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Is Skam Austin an Innovative Teen Drama or an Advertisement for Facebook?

Actually, it’s both.

Three kids sitting on a picnic table, one with a cellphone in hand.
Skam Austin.
XIX Entertainment

Here’s another nightmare to file under How Teens Tech Today: In a recent episode of Skam Austin, Facebook’s remake of the beloved Norwegian teen drama Skam, a high school sophomore who’s just lost her virginity to one of the star athletes at her school is warned by her best friend that the boy may Snap the blood on the sheets. “It’s like a trophy to them,” the BFF intones. It’s an altogether believable scenario—and an example of the technological savvy (and sexual frankness) that made the original series an international sensation. Like most IRL adolescents, the show’s teens constantly scroll through Instagram or text each other via Facebook Messenger. But because Austin, which debuted on April 24, is hosted on Facebook’s video platform, Facebook Watch, what was once a depiction of how teenagers use the internet now feels more like an illustration of how teenagers should use the internet (on products owned by Facebook, obviously). Content has seldom felt so indistinguishable from marketing.

If that sounds like an indictment, it shouldn’t be read as a reflection on the show’s considerable strengths. A close redo of the first season of Skam (meaning “shame” in Norwegian), Skam Austin retains the earnest social conscience and naturalistic measuredness of its Scandinavian roots. (The original Skam’s creator and director, Julie Andem, show-runs and helms the American edition.) Following four “loser” girls who decide to form their own dance team, the series tackles issues of popularity, slut-shaming, Islamophobia, and fairness in relationships—and that’s just in the first four episodes.

Compared with more melodramatic teen fare like 13 Reasons Why or even relatively true-to-life snapshots of adolescence like Freaks and Geeks and Friday Night Lights, Austin feels shockingly deliberate but steadily gains in emotional power. The realization that protagonist Megan Flores (played by Julie Rocha) has that her boyfriend (Till Simon) is a condescending jerk plays out all-the-more painfully for its slowness—we’re given time to acknowledge that he has his rightly irked moments, such as when he accuses Megan of being clingy because she doesn’t have any friends of her own before starting the dance team. Like many Japanese animes and Korean dramas, the state-produced original series gained a broader viewership thanks to the labor of fans, who provided translations for those outside Norway. The new Skam is, if flying culturally under the radar, drawing plenty of fans, too. The first three episodes average about 5 million views—a figure slightly higher than the ratings for network cultural touchstones like Black-ish and Saturday Night Live.

But the two Skams are arguably most famous for their novel format, in which daily episodes running several minutes each are released at the time that they occur within the storyline—a lunchroom scene around noon, for example, or a party scene at 9 at night—and the five or so mini-episodes are collected into a half-hour-ish installment at the end of the week. Viewers craving the day-to-day soap-opera structure don’t have to wait long for the next plot development, while audiences who prefer a more traditional weekly schedule can choose the aggregate presentation option. Skam Austin is a compelling argument that the border between “television series” and “web series” is a false one. But the show also uses the web—specifically, Facebook properties—to its advantage. Each major character enjoys his or her own Instagram account, and the show’s official page on Facebook is updated with bonus material, like text exchanges between the characters.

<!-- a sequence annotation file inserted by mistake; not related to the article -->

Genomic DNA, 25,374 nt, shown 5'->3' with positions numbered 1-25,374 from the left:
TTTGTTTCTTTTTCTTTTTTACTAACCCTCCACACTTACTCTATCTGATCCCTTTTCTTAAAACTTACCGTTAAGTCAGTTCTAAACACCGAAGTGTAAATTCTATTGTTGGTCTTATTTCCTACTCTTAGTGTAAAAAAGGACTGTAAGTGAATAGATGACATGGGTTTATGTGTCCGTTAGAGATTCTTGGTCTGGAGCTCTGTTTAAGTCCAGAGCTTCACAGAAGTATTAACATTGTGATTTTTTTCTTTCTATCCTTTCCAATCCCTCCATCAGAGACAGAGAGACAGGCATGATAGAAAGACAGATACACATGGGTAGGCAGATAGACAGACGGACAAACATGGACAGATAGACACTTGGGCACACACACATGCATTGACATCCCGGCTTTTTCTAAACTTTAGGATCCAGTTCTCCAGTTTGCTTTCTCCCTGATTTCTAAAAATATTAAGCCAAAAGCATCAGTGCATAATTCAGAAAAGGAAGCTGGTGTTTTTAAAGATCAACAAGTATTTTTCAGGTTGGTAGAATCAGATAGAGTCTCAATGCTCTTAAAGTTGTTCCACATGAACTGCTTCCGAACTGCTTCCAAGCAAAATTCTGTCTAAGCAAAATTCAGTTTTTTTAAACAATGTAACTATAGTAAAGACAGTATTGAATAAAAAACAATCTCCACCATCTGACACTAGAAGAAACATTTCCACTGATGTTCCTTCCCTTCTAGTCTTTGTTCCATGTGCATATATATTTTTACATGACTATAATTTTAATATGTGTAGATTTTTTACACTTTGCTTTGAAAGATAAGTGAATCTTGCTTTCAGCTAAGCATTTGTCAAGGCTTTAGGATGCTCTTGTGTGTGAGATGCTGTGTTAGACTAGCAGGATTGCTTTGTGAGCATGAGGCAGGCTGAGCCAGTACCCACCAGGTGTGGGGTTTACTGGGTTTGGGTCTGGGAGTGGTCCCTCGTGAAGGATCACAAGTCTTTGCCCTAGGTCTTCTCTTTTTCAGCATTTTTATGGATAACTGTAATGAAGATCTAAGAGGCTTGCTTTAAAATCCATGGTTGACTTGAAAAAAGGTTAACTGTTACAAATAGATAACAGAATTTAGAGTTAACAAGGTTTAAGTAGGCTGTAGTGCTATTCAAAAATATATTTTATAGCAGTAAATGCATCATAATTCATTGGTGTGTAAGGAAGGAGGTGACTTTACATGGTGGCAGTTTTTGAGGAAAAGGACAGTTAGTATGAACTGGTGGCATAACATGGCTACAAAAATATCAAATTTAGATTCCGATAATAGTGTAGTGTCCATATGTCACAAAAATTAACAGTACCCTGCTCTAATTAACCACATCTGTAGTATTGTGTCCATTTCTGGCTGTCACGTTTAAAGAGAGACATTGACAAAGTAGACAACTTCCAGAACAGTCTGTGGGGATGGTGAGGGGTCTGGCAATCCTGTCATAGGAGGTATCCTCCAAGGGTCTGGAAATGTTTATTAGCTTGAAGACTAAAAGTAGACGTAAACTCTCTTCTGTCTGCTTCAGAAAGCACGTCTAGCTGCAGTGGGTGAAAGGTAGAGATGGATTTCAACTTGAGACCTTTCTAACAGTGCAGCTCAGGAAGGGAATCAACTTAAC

In retrospect, Skam Austin was destined to find a home on Facebook. No other platform could offer as much to the series: a high-quality video platform, text- and image-based posts, a built-in forum to discuss the show, and, perhaps most importantly for a daily series, notifications for new episodes. Facebook also gives this unflashy drama with no stars and methodical pacing an ad-free environment in which it can grow an audience, as well as a guaranteed full-season order.

But there’s something also vaguely alarming about a TV show—especially one that’s so highly attuned to teenage life—featured on Facebook that centers on the adolescent experience on Facebook’s apps. It’s more than possible that Andem isn’t instructed by Mark Zuckerberg and the like to play up Instagram and Messenger in her characters’ lives, but the result, regardless, is a glamorization of those products. Many of the selfies on the fictional ’grams are adorbs. Instagram comments by Megan’s romantic rival—and their deletion by her boyfriend—mark a plot development, thus elevating those minute interactions into possibly life-changing events. The distinctive pt-ing of the Messenger app, too, serves as the show’s unofficial soundtrack. (In the first four episodes, Snapchat and YouTube are mentioned, but neither are shown. Note that the skeezy hymen-blood pics are supposedly disseminated via Snapchat, Facebook’s rival for the hearts and thumbs of America’s youth.) Even if Austin were only representing how teens are addicted to Facebook’s products, it doesn’t feel quite right that the show’s realistic aesthetic contributes to the normalization of the company’s grip on high-schoolers’ social lives. For all its narrative appeal, that fusion between storytelling and advertising may end up Austin’s most ingenious feat.